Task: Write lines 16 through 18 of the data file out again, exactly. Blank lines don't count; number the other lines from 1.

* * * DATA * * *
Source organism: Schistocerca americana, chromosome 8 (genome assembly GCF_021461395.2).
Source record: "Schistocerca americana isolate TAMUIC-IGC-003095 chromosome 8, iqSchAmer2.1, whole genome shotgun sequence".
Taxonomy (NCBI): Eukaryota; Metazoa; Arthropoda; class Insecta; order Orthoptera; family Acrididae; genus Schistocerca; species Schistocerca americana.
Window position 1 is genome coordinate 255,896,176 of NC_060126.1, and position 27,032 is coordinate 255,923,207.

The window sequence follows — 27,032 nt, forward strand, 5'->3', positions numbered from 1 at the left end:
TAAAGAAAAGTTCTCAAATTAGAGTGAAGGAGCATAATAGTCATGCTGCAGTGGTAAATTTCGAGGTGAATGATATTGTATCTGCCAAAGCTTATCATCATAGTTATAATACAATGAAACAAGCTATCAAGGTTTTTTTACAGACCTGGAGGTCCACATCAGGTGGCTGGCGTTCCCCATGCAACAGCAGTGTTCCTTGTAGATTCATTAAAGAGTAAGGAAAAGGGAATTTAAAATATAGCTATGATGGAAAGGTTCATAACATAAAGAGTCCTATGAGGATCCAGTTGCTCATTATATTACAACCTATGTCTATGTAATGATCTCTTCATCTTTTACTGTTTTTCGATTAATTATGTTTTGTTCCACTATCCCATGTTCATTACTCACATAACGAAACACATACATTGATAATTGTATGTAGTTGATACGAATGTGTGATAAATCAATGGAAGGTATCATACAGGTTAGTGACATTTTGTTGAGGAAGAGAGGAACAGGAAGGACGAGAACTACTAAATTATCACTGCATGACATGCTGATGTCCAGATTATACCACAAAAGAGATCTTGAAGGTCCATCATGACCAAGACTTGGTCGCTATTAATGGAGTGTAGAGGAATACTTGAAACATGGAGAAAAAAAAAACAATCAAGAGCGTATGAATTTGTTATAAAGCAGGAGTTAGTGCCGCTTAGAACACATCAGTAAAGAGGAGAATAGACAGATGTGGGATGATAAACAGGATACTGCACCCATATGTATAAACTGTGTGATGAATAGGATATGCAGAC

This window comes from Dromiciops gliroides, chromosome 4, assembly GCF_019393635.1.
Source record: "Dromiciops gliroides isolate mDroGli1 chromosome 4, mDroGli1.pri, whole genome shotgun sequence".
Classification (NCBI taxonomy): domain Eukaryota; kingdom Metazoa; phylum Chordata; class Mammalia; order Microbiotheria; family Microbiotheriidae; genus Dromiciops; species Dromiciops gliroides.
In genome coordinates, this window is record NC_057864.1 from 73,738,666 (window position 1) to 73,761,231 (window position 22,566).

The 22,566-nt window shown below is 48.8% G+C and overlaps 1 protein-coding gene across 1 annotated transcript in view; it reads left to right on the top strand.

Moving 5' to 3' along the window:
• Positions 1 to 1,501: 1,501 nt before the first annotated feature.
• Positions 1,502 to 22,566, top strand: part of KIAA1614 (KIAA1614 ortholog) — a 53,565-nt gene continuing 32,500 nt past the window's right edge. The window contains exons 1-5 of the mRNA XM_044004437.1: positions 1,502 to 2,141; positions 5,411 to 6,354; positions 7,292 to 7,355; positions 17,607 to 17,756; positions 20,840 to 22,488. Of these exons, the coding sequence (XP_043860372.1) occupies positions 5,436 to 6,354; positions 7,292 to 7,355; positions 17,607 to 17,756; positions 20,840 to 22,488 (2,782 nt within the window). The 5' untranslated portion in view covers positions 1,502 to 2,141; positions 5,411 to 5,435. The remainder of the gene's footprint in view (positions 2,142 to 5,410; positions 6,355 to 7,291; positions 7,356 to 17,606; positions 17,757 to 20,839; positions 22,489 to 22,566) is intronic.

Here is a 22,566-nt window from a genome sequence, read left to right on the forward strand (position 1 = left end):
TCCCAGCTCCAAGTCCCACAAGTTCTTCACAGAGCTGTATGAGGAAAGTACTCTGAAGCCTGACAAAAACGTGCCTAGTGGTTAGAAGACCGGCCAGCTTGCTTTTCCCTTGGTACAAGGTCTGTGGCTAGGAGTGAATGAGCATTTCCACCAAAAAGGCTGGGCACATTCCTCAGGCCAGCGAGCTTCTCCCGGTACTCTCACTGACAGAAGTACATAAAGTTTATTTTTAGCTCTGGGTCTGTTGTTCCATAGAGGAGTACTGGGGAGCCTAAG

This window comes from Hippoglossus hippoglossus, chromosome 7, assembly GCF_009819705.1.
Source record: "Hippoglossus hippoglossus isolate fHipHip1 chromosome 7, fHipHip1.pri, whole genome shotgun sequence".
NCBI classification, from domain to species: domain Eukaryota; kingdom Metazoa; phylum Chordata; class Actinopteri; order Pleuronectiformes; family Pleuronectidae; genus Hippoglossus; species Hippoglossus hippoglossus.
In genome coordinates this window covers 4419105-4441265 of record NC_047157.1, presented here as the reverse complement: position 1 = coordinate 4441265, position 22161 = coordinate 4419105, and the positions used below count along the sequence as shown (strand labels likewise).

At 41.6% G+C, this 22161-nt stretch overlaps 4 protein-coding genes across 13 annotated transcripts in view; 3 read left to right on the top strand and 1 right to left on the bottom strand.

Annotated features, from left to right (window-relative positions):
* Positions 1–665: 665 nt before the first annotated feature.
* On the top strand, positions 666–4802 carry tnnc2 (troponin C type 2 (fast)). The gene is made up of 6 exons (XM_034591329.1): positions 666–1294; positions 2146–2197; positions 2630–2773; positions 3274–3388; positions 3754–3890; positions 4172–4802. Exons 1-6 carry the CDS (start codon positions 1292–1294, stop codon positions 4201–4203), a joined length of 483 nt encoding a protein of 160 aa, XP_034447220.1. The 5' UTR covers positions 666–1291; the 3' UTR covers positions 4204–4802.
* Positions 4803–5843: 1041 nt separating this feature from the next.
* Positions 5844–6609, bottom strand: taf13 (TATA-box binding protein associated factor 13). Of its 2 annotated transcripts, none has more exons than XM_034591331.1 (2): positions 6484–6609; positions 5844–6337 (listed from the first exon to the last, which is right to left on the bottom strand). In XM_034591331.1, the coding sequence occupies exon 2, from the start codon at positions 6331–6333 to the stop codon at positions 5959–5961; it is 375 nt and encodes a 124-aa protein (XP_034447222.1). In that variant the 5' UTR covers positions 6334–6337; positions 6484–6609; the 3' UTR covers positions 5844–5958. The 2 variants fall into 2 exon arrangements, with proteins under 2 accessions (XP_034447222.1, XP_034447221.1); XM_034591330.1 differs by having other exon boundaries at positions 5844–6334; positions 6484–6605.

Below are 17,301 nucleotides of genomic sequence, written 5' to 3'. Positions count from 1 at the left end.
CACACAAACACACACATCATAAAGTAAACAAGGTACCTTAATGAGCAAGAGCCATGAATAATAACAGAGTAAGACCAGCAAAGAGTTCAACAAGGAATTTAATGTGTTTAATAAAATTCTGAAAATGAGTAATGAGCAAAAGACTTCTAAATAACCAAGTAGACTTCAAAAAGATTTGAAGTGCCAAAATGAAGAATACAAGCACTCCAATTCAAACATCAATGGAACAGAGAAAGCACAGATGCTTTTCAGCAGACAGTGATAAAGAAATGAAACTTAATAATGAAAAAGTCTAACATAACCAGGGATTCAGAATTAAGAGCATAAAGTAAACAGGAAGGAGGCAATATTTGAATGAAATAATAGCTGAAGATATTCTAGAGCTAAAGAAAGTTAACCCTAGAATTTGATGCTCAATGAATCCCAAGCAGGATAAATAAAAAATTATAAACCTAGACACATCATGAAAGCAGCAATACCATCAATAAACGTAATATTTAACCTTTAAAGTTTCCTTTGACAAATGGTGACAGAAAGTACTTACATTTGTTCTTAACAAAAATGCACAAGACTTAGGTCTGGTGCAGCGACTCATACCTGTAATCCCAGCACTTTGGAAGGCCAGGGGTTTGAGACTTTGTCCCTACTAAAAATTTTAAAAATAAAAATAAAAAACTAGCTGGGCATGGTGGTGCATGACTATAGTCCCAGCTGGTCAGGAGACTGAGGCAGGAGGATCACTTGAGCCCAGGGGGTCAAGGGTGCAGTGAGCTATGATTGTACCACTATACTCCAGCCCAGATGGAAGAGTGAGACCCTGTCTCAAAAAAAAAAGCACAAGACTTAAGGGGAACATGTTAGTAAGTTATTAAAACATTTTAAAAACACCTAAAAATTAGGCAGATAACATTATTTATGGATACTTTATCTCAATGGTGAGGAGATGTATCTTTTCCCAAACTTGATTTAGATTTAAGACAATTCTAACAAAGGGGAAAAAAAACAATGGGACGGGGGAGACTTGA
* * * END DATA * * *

TCCCAGCTCCAAGTCCCACAAGTTCTTCACAGAGCTGTATGAGGAAAGTACTCTGAAGCCTGACAAAAACGTGCCTAGTGGTTAGAAGACCGGCCAGCTTGCTTTTCCCTTGGTACAAGGTCTGTGGCTAGGAGTGAATGAGCATTTCCACCAAAAAGGCTGGGCACATTCCTCAGGCCAGCGAGCTTCTCCCGGTACTCTCACTGACAGAAGTACATAAAGTTTATTTTTAGCTCTGGGTCTGTTGTTCCATAGAGGAGTACTGGGGAGCCTAAG

This window comes from Hippoglossus hippoglossus, chromosome 7, assembly GCF_009819705.1.
Source record: "Hippoglossus hippoglossus isolate fHipHip1 chromosome 7, fHipHip1.pri, whole genome shotgun sequence".